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The Ultimate Guide to Benefits

Offering benefits to your employees isn’t just a nice-to-have perk: Certain benefits such as health insurance are legally required by federal and state governments in the United States. Even benefits that aren’t required, such as paid time off, have become so common that employees expect them as part of a compensation package.

In this guide, we investigate which payroll benefits are mandatory and which are voluntary and then explore best practices for creating benefits packages.

Importance of payroll benefits

Having a competitive benefits package is essential for attracting and retaining top talent. Here’s why having payroll benefits matters:

  • Benefits such as paid time off increase job satisfaction, promote work-life balance and help prevent potential burnout.
  • Insurance coverage helps keep your employees healthy, decreasing downtime due to illness and injury.
  • A good benefits package can incentivize job candidates to choose your company’s offer over a competitor’s.
  • Certain benefits are legally mandated by state and federal governments, and you’ll be financially penalized if you don’t provide them.

Mandatory payroll benefits

Social Security and Medicare

Social Security and Medicare are both federally mandated benefit programs. Both employees and employers contribute to these programs via payroll deductions. Social Security offers income to employees after they retire or become permanently disabled. Medicare provides health insurance for people age 65 and older and people who meet certain criteria for health conditions and disabilities.

Unemployment insurance

Employees and employers must also contribute to unemployment insurance at both the federal and state levels. Unemployment insurance provides a partial, time-limited income replacement in the event that an employee involuntarily loses their job.

Workers’ compensation

Employers are legally required to provide workers’ compensation insurance, which covers the cost of medical care, paid leaves and rehabilitation for employees who are injured or become ill while on the job. If your costs are too high, switching from an annual system to a pay-as-you-go plan can help your business reduce workers’ compensation costs.

Family and medical leave

The Family and Medical Leave Act requires that businesses with more than 50 employees provide up to 12 weeks of unpaid leave while protecting job security. Employees must meet certain criteria to qualify for the unpaid leave, such as working at the company for a minimum of 12 months and having worked a minimum of 1,250 hours before the start of the paid leave. FMLA requirements only apply in certain situations, such as the birth of a child or caring for an immediate relative with a serious health condition.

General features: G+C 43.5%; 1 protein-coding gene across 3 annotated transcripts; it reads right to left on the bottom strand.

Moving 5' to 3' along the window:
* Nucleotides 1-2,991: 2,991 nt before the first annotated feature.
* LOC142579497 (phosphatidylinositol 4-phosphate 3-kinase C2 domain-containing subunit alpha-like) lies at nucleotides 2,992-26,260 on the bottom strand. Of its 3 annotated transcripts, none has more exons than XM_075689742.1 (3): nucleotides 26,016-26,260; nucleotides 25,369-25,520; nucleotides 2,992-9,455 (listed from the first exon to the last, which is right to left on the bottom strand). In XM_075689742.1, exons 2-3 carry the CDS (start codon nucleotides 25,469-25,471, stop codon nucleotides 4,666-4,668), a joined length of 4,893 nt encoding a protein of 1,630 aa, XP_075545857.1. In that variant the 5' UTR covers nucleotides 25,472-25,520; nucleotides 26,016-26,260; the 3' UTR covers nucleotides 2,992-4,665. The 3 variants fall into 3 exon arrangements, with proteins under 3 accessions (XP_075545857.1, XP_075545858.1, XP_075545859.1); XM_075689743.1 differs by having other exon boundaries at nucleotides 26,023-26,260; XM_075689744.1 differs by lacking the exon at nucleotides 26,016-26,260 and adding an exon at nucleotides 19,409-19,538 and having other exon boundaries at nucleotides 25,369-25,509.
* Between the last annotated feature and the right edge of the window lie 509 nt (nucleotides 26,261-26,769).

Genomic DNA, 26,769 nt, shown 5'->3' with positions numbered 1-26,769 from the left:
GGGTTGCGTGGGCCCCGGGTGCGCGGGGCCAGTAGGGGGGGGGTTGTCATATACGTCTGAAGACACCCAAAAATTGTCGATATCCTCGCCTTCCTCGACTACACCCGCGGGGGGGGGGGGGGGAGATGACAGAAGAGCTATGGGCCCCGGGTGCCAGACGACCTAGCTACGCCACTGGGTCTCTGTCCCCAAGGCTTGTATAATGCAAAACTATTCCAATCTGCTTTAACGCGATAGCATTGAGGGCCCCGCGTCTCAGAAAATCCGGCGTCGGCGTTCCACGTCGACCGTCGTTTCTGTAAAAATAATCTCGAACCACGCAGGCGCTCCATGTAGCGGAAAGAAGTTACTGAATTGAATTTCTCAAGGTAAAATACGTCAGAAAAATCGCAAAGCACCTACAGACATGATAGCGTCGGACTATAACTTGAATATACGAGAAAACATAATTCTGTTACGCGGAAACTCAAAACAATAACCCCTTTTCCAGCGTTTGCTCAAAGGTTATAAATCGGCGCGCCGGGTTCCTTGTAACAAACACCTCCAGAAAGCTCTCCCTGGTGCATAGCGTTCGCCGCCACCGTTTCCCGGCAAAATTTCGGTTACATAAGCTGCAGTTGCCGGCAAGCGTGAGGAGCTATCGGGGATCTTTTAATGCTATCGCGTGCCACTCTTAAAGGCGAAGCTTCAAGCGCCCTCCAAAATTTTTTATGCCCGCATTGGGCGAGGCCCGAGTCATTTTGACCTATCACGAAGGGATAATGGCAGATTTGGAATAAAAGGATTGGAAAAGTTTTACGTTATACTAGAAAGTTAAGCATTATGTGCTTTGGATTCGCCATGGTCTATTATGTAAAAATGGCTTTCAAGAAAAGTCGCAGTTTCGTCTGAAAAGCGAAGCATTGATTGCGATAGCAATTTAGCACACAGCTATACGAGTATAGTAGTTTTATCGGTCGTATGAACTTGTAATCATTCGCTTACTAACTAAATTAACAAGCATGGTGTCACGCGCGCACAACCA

Health insurance

The Affordable Care Act mandates that businesses with more than 50 full-time employees provide health insurance to full-time employees. Otherwise, the company will be penalized thousands of dollars per employee. Penalties for 2024 range from $2,970 to $4,460 per employee per year.

Disability insurance

Five states require companies to provide short-term disability insurance: California, Hawaii, New York, New Jersey and Rhode Island. Short-term disability insurance is different from workers’ compensation because disability insurance is more broad and doesn’t only apply to job-related illness or injury.

Payroll benefits voluntarily provided by employers

Additional insurance policies

Beyond what’s mandated by federal laws, many companies choose to offer additional voluntary insurance policies. Dental insurance and vision insurance are two of the most common options. Some others include short-term and long-term disability insurance, accident insurance, emergency hospital transportation insurance and life insurance.

Paid vacation time

While unpaid leave is required by federal law, paid family leave is not legally mandated except in a few states like California and Washington. Even so, paid time off (not just family leave) is one of the most popular voluntary benefits offered by employers. Two weeks of paid time off per year used to be the standard, but more and more employers are offering flexible or unlimited paid time off. Some employers also give extra days off for specific activities, such as volunteering, voting in elections or performing jury duty.

Retirement savings contributions

Another popular voluntary benefit is retirement savings accounts. Many different types are available, such as 401(k), 403(b) and IRA plans. Some employers further enhance this benefit by matching employee contributions up to a certain amount to help them save even faster.

Education assistance

Education and tuition assistance for employees and/or their children is another voluntary benefit offered by some companies. Companies may also help with books and other education-related expenses beyond just tuition.

Wellness programs

Corporate wellness programs can take many forms, from free memberships to subsidized assistance for quitting smoking. Your HR team can help you create a well-rounded wellness program that will incentivize employees to stay healthy and potentially lower health insurance costs.

Childcare assistance

In an effort to retain parents, companies have started offering additional childcare assistance beyond family leave. Companies may help with childcare costs or even offer onsite backup childcare.

Company equipment

Many companies provide employees with equipment, such as laptops and phones, so they don’t have to spend their own money. Keeping work and personal devices separate also protects company data and gives your business more control over what employees can and can’t do on their work devices.